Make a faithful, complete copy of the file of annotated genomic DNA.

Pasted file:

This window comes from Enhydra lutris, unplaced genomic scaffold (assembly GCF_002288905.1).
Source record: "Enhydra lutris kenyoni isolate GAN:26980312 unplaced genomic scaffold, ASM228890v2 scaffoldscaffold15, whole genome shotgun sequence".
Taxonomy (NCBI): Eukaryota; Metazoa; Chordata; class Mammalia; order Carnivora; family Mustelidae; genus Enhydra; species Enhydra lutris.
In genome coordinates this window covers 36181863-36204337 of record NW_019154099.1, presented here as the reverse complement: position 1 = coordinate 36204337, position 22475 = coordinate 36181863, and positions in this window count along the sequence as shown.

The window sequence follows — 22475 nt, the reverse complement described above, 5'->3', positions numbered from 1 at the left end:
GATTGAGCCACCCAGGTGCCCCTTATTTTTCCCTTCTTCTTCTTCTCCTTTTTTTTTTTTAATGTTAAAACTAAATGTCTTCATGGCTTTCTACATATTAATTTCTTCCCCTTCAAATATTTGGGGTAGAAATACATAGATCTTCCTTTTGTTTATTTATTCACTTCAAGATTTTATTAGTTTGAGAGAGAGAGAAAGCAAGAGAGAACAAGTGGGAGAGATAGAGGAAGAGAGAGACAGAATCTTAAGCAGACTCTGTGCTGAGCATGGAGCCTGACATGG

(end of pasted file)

This window comes from Enhydra lutris, unplaced genomic scaffold (assembly GCF_002288905.1).
Source record: "Enhydra lutris kenyoni isolate GAN:26980312 unplaced genomic scaffold, ASM228890v2 scaffoldscaffold15, whole genome shotgun sequence".
Taxonomy (NCBI): Eukaryota; Metazoa; Chordata; class Mammalia; order Carnivora; family Mustelidae; genus Enhydra; species Enhydra lutris.
In genome coordinates this window covers 36181863-36204337 of record NW_019154099.1, presented here as the reverse complement: position 1 = coordinate 36204337, position 22475 = coordinate 36181863, and positions in this window count along the sequence as shown.

The window sequence follows — 22475 nt, the reverse complement described above, 5'->3', positions numbered from 1 at the left end:
GATTGAGCCACCCAGGTGCCCCTTATTTTTCCCTTCTTCTTCTTCTCCTTTTTTTTTTTTAATGTTAAAACTAAATGTCTTCATGGCTTTCTACATATTAATTTCTTCCCCTTCAAATATTTGGGGTAGAAATACATAGATCTTCCTTTTGTTTATTTATTCACTTCAAGATTTTATTAGTTTGAGAGAGAGAGAAAGCAAGAGAGAACAAGTGGGAGAGATAGAGGAAGAGAGAGACAGAATCTTAAGCAGACTCTGTGCTGAGCATGGAGCCTGACATGG